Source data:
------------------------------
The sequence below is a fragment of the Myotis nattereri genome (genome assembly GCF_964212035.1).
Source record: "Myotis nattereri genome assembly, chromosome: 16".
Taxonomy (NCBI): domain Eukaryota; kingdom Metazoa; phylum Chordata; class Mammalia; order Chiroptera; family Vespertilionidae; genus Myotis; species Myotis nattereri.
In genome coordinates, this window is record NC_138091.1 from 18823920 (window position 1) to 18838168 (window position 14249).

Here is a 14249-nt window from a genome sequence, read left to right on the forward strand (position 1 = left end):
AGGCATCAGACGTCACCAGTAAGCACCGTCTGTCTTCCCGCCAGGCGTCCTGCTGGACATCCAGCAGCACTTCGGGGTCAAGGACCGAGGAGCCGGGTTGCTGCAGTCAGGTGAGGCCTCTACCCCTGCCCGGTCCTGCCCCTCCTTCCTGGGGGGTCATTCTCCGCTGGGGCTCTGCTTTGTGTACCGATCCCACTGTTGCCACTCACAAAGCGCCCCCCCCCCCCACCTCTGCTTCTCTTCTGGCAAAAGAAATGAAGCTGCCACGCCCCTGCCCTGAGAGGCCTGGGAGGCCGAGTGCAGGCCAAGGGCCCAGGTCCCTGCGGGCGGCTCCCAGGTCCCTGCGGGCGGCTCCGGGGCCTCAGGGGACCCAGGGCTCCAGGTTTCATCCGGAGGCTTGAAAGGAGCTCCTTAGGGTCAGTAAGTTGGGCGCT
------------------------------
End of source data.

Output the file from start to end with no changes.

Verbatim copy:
The sequence below is a fragment of the Myotis nattereri genome (genome assembly GCF_964212035.1).
Source record: "Myotis nattereri genome assembly, chromosome: 16".
Taxonomy (NCBI): domain Eukaryota; kingdom Metazoa; phylum Chordata; class Mammalia; order Chiroptera; family Vespertilionidae; genus Myotis; species Myotis nattereri.
In genome coordinates, this window is record NC_138091.1 from 18823920 (window position 1) to 18838168 (window position 14249).

Here is a 14249-nt window from a genome sequence, read left to right on the forward strand (position 1 = left end):
AGGCATCAGACGTCACCAGTAAGCACCGTCTGTCTTCCCGCCAGGCGTCCTGCTGGACATCCAGCAGCACTTCGGGGTCAAGGACCGAGGAGCCGGGTTGCTGCAGTCAGGTGAGGCCTCTACCCCTGCCCGGTCCTGCCCCTCCTTCCTGGGGGGTCATTCTCCGCTGGGGCTCTGCTTTGTGTACCGATCCCACTGTTGCCACTCACAAAGCGCCCCCCCCCCCCACCTCTGCTTCTCTTCTGGCAAAAGAAATGAAGCTGCCACGCCCCTGCCCTGAGAGGCCTGGGAGGCCGAGTGCAGGCCAAGGGCCCAGGTCCCTGCGGGCGGCTCCCAGGTCCCTGCGGGCGGCTCCGGGGCCTCAGGGGACCCAGGGCTCCAGGTTTCATCCGGAGGCTTGAAAGGAGCTCCTTAGGGTCAGTAAGTTGGGCGCT